Although I was only diagnosed with MS about 8 years ago, I feel like I spent the majority of my life going through the process of getting diagnosed. I was born with severe complications and was a pretty sick child. The only issue was that they could never quite figure out what was wrong with me. I'd lose my balance and walk into walls, lose feeling in my legs and go home from PE in a wheelchair... and no one could quite figure it out. They tested me for everything under the sun, but MS never came up.
As I started getting older, my symptoms seemed to all but disappear. I'd still have odd aches and pains and fatigue, but other than that I was living a very active and productive life. Then in my mid-twenties, I started getting severe headaches. Finally, after having a migraine that lasted over four months, my doctors decided that they needed to make sure it "wasn't a tumor". And it wasn't. But this started the long process of my diagnosis.
Finally, after numerous MRI's, lumbar puncture, neurological exams, therapy, episodes of numbness in my leg and other areas, cognitive issues and some bladder dysfunction thrown in for good measure... I was officially diagnosed the day before my 30th birthday. I was relieved to know I wasn't crazy and that there really was something wrong with me. Then, scared about how uncertain the future could be.
That's when the overwhelming need for information hit me. I reached out to the MS Society immediately. I reached out to MS Navigators, Peer Connections and the website for resources. I tried to arm myself with as much information as possible because despite knowing that MS can surprise you any day... I wanted to take that power away from my diagnosis. I wanted to be ready for anything so I could go about living my life to the fullest.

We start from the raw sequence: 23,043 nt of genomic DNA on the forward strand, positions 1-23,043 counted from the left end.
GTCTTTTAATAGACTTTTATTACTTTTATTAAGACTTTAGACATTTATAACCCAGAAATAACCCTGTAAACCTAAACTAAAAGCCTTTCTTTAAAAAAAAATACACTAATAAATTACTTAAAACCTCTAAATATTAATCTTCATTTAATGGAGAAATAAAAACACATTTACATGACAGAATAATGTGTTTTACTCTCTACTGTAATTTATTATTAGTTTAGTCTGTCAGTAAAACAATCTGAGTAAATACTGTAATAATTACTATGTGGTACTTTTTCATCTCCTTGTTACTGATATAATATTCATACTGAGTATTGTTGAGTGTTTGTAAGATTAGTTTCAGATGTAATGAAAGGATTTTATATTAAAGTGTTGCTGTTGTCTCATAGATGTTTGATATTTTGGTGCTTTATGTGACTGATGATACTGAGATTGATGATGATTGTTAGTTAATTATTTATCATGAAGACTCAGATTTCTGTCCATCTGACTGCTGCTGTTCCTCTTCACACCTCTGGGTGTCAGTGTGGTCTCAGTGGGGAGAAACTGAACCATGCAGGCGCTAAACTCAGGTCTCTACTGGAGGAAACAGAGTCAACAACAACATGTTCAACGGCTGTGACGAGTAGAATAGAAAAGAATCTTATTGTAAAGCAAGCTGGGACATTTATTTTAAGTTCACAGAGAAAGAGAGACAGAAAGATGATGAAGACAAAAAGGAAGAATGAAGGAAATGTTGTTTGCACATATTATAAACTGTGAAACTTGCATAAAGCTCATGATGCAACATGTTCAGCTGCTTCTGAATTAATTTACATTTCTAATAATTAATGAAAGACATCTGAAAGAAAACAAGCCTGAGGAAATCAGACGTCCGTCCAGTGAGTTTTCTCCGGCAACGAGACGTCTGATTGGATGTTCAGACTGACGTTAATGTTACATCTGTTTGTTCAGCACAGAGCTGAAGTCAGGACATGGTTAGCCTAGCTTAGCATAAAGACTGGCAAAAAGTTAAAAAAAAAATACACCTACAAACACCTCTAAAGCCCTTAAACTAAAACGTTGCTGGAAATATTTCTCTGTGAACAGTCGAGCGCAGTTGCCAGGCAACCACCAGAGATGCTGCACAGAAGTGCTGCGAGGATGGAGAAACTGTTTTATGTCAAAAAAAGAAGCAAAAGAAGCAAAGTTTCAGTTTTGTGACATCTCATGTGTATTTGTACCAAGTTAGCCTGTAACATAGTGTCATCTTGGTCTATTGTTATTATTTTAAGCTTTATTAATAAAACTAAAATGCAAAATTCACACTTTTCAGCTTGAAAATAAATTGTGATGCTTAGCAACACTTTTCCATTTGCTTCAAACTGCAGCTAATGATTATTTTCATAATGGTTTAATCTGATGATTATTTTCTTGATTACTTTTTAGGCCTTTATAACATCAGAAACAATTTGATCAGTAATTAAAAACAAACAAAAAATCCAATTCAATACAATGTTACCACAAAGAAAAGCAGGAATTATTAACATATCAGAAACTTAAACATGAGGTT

Since my diagnosis, my symptoms have come and gone... gotten worse and then better and then worse again. I've gone through being a parent with MS, losing my ex-husband to suicide and through a divorce. Some of these life stresses have caused exacerbations, but I've survived them all. I maintained a very successful career working 80-100 hour weeks until late 2013 when I had to stop working.
Now, I'm volunteering for the MS Society. I'm also looking to find a new career path - one that agrees with me and my MS. I'm actively working with the Department of Vocational Rehabilitation and they're assisting me with finding part-time work that won't aide in causing MS flares. This is going to start a new chapter in my life - my 'do over' so I can find something fun that I want to do! But I refuse to let MS stop me. I've learned so much about life and what I want to get out of it. What's important and what isn't. I can't say that I have been anxiety-free... but some of that anxiety gives me the drive to want more and to do more.
I am hopeful and excited for my future and very fortunate that I have the love and support of a few key people in my life to help get me through the tough times and encourage me to reach for the stars.